The Robert Denny law firm recently issued its 23rd annual report on trends in the legal profession, "What's Hot and What's Not in the Legal Profession." Red hot practice areas include banking, health care, intellectual property and energy. Of interest to international lawyers is the fact that at least four of the top five British firms are opening offices in Washington, DC as part of a broader effort to establish a strong presence in the US market and the fact that the top international markets continue to be the BRIC countries (Brazil, Russia, India and China).
Wednesday, November 30, 2011
Jon Van Dyke, a constitutional and international law scholar from the University of Hawai'i School of Law, has died unexpectedly in Australia. He was expected to deliver the keynote address at a conference in Melbourne. Professor Van Dyke was an expert on the law of the sea and on islands. He was also a strong advocate for the natives of Hawai'i.
His publications included a casebook on "International Law and Litigation in the United States." One of the co-editors of that book was Professor Jordan Paust, who wrote that Jon "stood tall for human dignity."
We extend our deep sympathy to his family and friends, to the faculty and students of the University of Hawai'i School of Law, and to the many colleagues who knew what a wonderful man he was.
We thank his former student, Professor Kim Chanbonpin, for passing along the news to us.
Ruth Wedgwood, President of the American Branch of the International Law Association (ABILA), sent out this message about Professor Van Dyke:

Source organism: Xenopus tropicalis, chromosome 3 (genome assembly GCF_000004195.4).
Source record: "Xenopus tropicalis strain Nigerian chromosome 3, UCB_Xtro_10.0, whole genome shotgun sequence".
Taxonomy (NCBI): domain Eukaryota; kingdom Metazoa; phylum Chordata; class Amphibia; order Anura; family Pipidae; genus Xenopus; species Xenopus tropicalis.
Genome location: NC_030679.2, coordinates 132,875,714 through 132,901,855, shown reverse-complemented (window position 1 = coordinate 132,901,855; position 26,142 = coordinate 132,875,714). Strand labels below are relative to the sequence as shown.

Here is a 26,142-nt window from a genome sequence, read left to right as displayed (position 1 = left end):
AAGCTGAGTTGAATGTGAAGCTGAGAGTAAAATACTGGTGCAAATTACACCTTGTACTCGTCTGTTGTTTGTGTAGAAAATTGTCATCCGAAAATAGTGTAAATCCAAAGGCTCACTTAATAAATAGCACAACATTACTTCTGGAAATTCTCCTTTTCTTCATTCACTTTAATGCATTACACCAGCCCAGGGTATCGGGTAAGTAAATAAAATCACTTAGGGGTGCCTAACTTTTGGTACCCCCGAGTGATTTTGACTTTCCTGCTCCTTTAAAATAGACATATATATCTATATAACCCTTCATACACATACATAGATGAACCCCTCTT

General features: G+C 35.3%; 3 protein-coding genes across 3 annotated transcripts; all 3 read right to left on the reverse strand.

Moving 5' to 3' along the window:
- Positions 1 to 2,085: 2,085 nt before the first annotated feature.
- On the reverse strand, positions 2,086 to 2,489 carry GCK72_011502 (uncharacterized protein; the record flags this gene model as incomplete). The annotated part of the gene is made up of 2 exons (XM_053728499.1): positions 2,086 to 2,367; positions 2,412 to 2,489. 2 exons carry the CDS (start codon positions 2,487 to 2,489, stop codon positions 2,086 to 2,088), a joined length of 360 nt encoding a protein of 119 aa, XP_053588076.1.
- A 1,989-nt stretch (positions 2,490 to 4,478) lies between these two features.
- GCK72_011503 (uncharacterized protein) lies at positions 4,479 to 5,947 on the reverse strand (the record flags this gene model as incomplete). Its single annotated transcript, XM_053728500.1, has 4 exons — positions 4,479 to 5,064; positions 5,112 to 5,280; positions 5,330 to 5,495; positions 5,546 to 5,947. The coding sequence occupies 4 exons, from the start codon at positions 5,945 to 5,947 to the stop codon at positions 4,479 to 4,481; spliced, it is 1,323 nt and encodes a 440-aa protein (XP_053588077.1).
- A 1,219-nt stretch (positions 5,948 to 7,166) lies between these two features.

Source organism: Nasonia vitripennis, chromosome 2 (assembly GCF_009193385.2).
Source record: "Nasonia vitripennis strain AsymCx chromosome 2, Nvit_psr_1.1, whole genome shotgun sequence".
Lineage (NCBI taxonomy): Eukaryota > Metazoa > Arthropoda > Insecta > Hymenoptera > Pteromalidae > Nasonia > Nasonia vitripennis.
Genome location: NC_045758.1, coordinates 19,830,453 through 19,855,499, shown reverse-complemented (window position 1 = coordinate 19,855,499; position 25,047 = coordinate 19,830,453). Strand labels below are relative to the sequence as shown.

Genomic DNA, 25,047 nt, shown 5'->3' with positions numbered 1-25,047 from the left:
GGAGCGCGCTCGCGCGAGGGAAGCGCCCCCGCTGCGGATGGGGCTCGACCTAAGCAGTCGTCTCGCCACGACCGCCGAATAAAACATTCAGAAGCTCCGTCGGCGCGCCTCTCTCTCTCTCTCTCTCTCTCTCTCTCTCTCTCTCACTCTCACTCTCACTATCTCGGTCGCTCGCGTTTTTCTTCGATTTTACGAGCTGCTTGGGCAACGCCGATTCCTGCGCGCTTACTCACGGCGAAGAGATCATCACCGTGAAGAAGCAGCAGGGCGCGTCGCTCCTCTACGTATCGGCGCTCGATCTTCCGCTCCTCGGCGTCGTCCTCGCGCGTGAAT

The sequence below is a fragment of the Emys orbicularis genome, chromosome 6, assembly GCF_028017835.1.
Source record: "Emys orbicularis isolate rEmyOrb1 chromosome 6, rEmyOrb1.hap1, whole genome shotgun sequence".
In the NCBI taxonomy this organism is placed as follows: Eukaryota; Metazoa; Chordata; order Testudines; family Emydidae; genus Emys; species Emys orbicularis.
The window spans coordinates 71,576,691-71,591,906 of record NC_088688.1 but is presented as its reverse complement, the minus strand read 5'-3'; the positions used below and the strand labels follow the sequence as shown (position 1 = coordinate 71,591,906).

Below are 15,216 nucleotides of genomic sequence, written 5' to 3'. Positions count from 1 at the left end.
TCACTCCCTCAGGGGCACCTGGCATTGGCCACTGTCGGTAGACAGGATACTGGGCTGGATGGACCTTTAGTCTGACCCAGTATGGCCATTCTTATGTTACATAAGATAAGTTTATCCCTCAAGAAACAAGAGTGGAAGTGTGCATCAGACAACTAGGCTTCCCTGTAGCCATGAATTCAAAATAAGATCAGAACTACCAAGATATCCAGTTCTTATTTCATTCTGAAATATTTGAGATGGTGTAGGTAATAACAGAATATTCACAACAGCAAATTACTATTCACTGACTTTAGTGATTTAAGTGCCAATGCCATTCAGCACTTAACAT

Jon van Dyke, who died on November 29, was a unique figure in our common profession -- known as a pioneer in defending and explaining the rights and claims of native Hawai'ians under international and American law.
Jon was the ABILA's representative to the London ILA Committee on the Rights of Indigenous Peoples. He joined the faculty of the University of Hawai'i in 1976, teaching constitutional law, international law, international oceans law, and international human rights. He was a law clerk for the celebrated Chief Justice Roger Traynor of the California Supreme Court and a visiting fellow at the Center for Democratic Institutions in Santa Barbara, California. He served as the Hawai'i law school's associate dean, directed the Spark M. Matsunaga Institute for Peace, and was a fellow at the East-West Center.
His books include Sharing the Resources of the South China Sea, Who Owns the Crown Lands of Hawai`i?, International Law and Litigation in the U.S. - Consensus and Confrontation, The United States and the Law of the Sea Convention, International Navigation: Rocks and Shoals Ahead? , Freedom for the Seas in the 21st Century, Updating International Nuclear Law, Maritime Boundary Disputes, Settlement Processes, and The Law of the Sea. Jon was a Visiting Professor at the University of California at Berkeley in Spring 2011.
Alongside his scholarship, the tributes to Jon note his larger-than-life role as a voice for native Hawai'ians, and as a champion for human rights and the preservation of the oceans. He was a towering figure within the islands and beyond.
The United Kingdom announced today that it had closed its embassy in Tehran and withdrawn all of its diplomats. It also ordered Iran to close its embassy in London within 48 hours. The closing of the British embassy and the order to close Iran's embassy follow an invasion of the British Embassy and a diplomatic residence in Tehran. Click here for more information from the Foreign and Commonwealth Office.
Although Iran appears to have expressed its regret over the incident, the attacks on the embassy and diplomatic residence were alleged to be a goverment-supported protest against economic sanctions imposed by Britain against Iran. The attack immediately brought back memories of the 1979 crisis in which U.S. diplomatic personnel were held hostage at the start of the revolution that overthrew the former Shah of Iran.